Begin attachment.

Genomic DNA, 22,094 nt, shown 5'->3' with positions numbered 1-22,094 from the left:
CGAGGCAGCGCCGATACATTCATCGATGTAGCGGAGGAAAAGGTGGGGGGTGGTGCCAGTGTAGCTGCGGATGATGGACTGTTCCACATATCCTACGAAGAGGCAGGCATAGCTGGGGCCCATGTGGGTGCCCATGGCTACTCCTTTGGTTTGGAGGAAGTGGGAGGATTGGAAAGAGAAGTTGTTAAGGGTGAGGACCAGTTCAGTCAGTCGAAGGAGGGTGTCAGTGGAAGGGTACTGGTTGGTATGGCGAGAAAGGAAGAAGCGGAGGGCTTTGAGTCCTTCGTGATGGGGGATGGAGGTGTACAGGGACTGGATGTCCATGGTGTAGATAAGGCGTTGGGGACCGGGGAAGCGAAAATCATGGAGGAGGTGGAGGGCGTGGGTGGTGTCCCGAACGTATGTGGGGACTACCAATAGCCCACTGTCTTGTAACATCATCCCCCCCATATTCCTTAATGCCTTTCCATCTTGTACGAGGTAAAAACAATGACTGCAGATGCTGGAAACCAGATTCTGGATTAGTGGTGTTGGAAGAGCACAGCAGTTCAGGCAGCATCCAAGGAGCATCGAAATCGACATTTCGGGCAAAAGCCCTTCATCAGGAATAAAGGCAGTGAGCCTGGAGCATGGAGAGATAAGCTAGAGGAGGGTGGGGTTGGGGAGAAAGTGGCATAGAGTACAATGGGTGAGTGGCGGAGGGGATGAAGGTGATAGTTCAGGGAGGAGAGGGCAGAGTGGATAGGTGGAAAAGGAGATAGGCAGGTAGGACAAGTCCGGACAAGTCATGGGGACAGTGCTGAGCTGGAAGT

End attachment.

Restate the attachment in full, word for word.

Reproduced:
Genomic DNA, 22,094 nt, shown 5'->3' with positions numbered 1-22,094 from the left:
CGAGGCAGCGCCGATACATTCATCGATGTAGCGGAGGAAAAGGTGGGGGGTGGTGCCAGTGTAGCTGCGGATGATGGACTGTTCCACATATCCTACGAAGAGGCAGGCATAGCTGGGGCCCATGTGGGTGCCCATGGCTACTCCTTTGGTTTGGAGGAAGTGGGAGGATTGGAAAGAGAAGTTGTTAAGGGTGAGGACCAGTTCAGTCAGTCGAAGGAGGGTGTCAGTGGAAGGGTACTGGTTGGTATGGCGAGAAAGGAAGAAGCGGAGGGCTTTGAGTCCTTCGTGATGGGGGATGGAGGTGTACAGGGACTGGATGTCCATGGTGTAGATAAGGCGTTGGGGACCGGGGAAGCGAAAATCATGGAGGAGGTGGAGGGCGTGGGTGGTGTCCCGAACGTATGTGGGGACTACCAATAGCCCACTGTCTTGTAACATCATCCCCCCCATATTCCTTAATGCCTTTCCATCTTGTACGAGGTAAAAACAATGACTGCAGATGCTGGAAACCAGATTCTGGATTAGTGGTGTTGGAAGAGCACAGCAGTTCAGGCAGCATCCAAGGAGCATCGAAATCGACATTTCGGGCAAAAGCCCTTCATCAGGAATAAAGGCAGTGAGCCTGGAGCATGGAGAGATAAGCTAGAGGAGGGTGGGGTTGGGGAGAAAGTGGCATAGAGTACAATGGGTGAGTGGCGGAGGGGATGAAGGTGATAGTTCAGGGAGGAGAGGGCAGAGTGGATAGGTGGAAAAGGAGATAGGCAGGTAGGACAAGTCCGGACAAGTCATGGGGACAGTGCTGAGCTGGAAGT